An ekphrastic poem reflects on a work of art. “Ode on a Grecian Urn,” written by John Keats in 1819 is a well-known example of this poetic tradition. But as the nature of art changes over time, so too does the nature of ekphrastic poetry. A more recent example, “BBHMM” by Tiana Clark, engages with a music video by Rihanna. This week, choose a piece of art from the digital age that speaks to you, and try speaking back to it in the form of a poem. Your subject could be a photograph, film, or television show. Or it could be even more unexpected: a podcast, a commercial, even a tweet or a meme.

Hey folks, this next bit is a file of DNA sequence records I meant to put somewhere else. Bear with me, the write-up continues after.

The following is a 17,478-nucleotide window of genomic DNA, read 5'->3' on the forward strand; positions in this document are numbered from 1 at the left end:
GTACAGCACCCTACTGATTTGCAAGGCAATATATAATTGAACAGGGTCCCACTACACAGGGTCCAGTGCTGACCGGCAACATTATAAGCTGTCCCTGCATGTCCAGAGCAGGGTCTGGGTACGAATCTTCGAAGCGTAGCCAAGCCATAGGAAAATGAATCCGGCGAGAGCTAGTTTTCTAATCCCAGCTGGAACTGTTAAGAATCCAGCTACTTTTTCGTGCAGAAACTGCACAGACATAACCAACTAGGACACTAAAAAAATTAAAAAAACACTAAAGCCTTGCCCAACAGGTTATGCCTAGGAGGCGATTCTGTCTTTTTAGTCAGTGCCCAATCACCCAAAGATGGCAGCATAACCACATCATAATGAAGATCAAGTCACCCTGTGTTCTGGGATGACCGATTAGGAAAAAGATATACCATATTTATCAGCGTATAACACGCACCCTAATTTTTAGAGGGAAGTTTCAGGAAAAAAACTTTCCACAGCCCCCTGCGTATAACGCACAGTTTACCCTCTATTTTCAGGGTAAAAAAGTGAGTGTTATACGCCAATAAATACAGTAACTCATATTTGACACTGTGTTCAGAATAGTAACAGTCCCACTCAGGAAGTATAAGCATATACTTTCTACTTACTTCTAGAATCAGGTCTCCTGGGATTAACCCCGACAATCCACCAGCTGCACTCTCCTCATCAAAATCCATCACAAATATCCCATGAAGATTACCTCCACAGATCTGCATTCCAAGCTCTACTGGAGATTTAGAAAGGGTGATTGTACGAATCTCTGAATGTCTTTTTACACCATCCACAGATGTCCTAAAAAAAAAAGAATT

Find details about every creative writing competition—including poetry contests, short story competitions, essay contests, awards for novels, grants for translators, and more—that we’ve published in the Grants & Awards section of Poets & Writers Magazine during the past year. We carefully review the practices and policies of each contest before including it in the Writing Contests database, the most trusted resource for legitimate writing contests available anywhere.